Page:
Dr Liu obtained her PhD degree from the University of Rochester in the US in 2007, where she studied the intricate details of chemical reactions using molecular beam techniques and density functional theory calculations. She moved to the UK with her husband and has lived in Coalville for the past 5 years. The couple have a child, Emma, who has recently started school, an event which has provided the opportunity for Dr Liu to return to science after a substantial hiatus.
Dr Liu, who is working with Professors Andrew Ellis and Paul Monks in the Department of Chemistry, aims to use a technique known as proton transfer reaction mass spectrometry to try to identify molecular constituents in human breath which might act as biomarkers for pancreatic and other forms of cancer. This work will involve collaboration with colleagues in the Department of Cancer Studies and Molecular Medicine, including Dr Chris Neal and Professor Maggie Manson.
"Does hot water freeze faster than cold?" At first sight this would seem to be a ridiculous question – almost everyone would expect cold water to freeze faster.
However, some 40 years ago an African boy called Erasto Mpemba noticed that ice cream would often freeze faster when cooled from a high starting temperature rather than letting the mixture cool to ambient temperature. Mentioning this effect to his teacher, he was immediately mocked for the ridiculousness of such an observation and that he should move on to more scientific studies. However the boy did not accept the rebuff and with persistence managed to persuade the teacher to do the science, only this time with water. The effect, now called the Mpemba effect, turned out to be real. This exposed what was thought to be a serious flaw, or so it was thought, in our understanding of the thermal properties of water.
In June 2012 the Royal Society of Chemistry sought an answer to this question. The idea was to allow the public to submit an answer within four weeks of issuing a call for explanations, regardless of format or scientific training. Anyone could answer using any online media from anywhere in the world. The response was overwhelming with more than 22,000 entries from as far afield as Bolivia, Australia and Uzbekistan. Using genetic algorithms and a crack panel of scientists the RSC finally narrowed the entries down to the top twenty with the most original and scientific explanation. Among the final twenty is a second year undergraduate student from the University of Leicester, Adam Smith, who entered the competition as part of a summer project he was doing in the Department of Chemistry working with Dr Adrian Boatwright, Dr Shengfu Yang, and Professor Andrew Ellis. The Final winner will be announced at The Chemistry Centre at the Royal Society of Chemistry in London on the 10th of January 2013 and the twenty finalists have been invited to this award ceremony.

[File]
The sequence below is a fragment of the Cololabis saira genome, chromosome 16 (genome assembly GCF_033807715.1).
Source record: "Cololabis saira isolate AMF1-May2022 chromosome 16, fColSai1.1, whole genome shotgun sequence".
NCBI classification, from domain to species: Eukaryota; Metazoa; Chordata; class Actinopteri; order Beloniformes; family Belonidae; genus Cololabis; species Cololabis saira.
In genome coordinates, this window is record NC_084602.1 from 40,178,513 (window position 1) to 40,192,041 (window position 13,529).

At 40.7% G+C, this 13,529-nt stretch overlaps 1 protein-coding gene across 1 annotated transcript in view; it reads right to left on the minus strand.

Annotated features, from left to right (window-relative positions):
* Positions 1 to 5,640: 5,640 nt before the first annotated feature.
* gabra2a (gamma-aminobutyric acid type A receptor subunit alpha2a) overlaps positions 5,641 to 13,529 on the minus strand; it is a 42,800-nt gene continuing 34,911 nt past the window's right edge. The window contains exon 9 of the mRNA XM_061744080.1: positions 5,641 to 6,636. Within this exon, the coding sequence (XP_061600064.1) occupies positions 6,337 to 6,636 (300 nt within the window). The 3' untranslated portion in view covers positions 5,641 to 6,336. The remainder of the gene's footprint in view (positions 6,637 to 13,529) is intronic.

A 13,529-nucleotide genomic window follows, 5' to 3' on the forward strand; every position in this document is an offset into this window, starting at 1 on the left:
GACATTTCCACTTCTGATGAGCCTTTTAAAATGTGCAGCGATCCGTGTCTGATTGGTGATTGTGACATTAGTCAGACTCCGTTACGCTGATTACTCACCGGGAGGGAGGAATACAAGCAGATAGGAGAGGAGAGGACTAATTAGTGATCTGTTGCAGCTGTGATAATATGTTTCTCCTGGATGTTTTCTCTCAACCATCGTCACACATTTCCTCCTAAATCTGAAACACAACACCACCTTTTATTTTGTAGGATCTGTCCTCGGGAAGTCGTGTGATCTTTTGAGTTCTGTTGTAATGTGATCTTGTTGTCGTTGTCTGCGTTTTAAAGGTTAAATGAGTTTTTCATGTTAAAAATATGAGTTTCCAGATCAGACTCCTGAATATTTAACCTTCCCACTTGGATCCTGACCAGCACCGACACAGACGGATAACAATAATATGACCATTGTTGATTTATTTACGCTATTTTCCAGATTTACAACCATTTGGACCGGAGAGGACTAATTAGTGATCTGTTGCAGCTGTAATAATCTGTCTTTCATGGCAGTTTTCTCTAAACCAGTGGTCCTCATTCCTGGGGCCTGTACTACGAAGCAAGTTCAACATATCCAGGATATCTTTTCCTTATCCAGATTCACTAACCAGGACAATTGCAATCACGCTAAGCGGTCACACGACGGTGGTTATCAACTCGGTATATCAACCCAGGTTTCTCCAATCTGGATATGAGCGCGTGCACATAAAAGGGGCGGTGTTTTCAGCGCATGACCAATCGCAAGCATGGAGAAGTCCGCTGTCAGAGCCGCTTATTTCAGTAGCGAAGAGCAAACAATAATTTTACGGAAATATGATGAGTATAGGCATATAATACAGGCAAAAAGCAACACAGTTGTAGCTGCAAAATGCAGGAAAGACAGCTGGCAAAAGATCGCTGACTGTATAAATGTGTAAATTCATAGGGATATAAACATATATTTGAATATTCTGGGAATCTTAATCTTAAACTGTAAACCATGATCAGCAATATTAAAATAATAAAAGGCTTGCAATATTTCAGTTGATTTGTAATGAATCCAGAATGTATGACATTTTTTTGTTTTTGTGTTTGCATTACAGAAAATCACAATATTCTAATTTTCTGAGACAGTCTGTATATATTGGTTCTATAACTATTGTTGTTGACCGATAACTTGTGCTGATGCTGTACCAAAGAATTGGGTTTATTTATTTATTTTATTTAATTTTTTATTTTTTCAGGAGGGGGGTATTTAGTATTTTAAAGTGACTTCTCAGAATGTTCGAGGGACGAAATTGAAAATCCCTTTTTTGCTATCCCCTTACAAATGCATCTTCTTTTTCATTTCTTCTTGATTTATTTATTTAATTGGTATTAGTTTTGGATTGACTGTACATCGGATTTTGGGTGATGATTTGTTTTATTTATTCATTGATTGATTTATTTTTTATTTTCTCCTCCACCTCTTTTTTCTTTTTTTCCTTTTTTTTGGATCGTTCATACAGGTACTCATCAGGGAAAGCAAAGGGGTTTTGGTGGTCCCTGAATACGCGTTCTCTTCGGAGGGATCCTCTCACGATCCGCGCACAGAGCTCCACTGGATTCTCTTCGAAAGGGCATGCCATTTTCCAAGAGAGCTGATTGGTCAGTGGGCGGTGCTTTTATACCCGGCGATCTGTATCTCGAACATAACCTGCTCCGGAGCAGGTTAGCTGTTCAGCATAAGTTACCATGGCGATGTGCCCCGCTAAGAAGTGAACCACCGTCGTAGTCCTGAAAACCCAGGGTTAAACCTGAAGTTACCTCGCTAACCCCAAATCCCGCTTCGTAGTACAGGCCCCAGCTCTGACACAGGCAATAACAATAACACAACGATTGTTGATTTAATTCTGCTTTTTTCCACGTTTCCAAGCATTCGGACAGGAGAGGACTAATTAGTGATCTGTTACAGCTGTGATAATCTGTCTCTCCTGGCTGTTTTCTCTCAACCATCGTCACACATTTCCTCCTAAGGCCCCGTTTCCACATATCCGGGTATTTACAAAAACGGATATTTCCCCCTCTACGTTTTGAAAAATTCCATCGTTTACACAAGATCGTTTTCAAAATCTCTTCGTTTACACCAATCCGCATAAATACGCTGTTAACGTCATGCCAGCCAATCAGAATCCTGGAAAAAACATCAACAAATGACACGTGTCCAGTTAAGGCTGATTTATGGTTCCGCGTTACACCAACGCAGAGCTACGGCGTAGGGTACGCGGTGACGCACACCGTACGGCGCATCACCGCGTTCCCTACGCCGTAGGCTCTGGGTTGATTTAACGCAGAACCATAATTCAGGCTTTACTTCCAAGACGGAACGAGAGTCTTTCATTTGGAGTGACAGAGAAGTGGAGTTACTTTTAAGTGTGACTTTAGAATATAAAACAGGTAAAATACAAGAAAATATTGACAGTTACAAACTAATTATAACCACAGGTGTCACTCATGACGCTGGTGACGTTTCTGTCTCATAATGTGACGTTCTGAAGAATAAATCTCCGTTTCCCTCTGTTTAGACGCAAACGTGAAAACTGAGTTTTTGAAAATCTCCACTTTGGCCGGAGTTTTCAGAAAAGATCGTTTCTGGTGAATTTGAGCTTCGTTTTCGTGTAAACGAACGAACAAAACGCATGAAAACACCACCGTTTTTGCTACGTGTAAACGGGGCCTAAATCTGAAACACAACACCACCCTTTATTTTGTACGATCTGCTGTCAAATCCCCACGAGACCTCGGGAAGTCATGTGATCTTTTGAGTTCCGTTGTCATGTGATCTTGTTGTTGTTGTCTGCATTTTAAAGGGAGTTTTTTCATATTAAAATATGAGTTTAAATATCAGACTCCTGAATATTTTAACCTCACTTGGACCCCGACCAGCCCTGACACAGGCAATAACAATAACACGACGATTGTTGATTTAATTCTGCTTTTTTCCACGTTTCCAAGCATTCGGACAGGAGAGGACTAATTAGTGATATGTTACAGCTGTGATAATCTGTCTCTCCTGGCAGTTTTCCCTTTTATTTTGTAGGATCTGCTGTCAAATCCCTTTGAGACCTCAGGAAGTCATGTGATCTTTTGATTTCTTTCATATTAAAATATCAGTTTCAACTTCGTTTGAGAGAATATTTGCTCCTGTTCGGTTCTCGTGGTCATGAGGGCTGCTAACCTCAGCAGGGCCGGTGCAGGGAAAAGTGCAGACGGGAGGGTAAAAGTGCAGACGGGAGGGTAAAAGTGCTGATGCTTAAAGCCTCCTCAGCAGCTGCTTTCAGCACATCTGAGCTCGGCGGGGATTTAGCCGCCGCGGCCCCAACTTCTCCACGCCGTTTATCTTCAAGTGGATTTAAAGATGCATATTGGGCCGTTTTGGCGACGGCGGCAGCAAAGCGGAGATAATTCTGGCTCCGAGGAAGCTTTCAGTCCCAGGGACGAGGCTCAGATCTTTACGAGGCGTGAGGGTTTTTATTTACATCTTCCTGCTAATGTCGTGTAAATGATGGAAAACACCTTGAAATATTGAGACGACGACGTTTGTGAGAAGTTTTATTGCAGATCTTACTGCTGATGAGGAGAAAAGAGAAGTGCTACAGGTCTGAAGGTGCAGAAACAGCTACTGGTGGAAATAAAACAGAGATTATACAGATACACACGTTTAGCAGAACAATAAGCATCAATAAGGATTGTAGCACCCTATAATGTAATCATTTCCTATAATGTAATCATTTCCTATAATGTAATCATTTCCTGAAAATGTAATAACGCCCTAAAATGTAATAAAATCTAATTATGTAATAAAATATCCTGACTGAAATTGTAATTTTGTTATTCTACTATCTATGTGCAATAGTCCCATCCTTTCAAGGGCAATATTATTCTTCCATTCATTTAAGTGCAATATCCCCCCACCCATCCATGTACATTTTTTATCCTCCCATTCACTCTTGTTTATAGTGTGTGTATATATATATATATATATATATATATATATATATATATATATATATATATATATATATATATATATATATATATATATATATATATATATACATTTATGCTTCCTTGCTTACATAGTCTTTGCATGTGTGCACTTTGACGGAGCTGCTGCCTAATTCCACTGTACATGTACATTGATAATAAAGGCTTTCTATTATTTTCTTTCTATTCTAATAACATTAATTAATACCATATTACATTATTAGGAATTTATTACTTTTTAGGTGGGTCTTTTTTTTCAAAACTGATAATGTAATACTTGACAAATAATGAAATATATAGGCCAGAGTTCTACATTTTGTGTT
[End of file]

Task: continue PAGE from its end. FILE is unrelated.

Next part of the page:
The link address is: http://www.rmets.org/atmospheric-science-hospital-environment
The link address is: https://swww2.le.ac.uk/departments/chemistry/research/postdoctoral-opportunities
New PhD vacancy - Characterising the Coalescence Dynamics of Aerosol Droplets Using Laser Techniques and Mathematical Modelling
Due to overwhelming demand, we have arranged a new UCAS Visit Day on Wednesday 17th April. Please book your Visit Day on 17th April now.
The link address is: http://www.bbsrc.ac.uk/news/people-skills-training/2013/130109-n-new-awards-flip.aspx?utm_source=feedburner&utm_medium=feed&utm_campaign=Feed%3A+bbsrc+%28BBSRC+-+News+stories+and+features%29
Rob Britton (and Professor Karen Brown) has been awarded a Wellcome Trust Biomedical Vacation Scholarship with Sam Godfrey (3rd year undergraduate chemist). These prestigious scholarships are awarded to undergraduate students to work in a research lab over the summer to encourage them to become research scientists.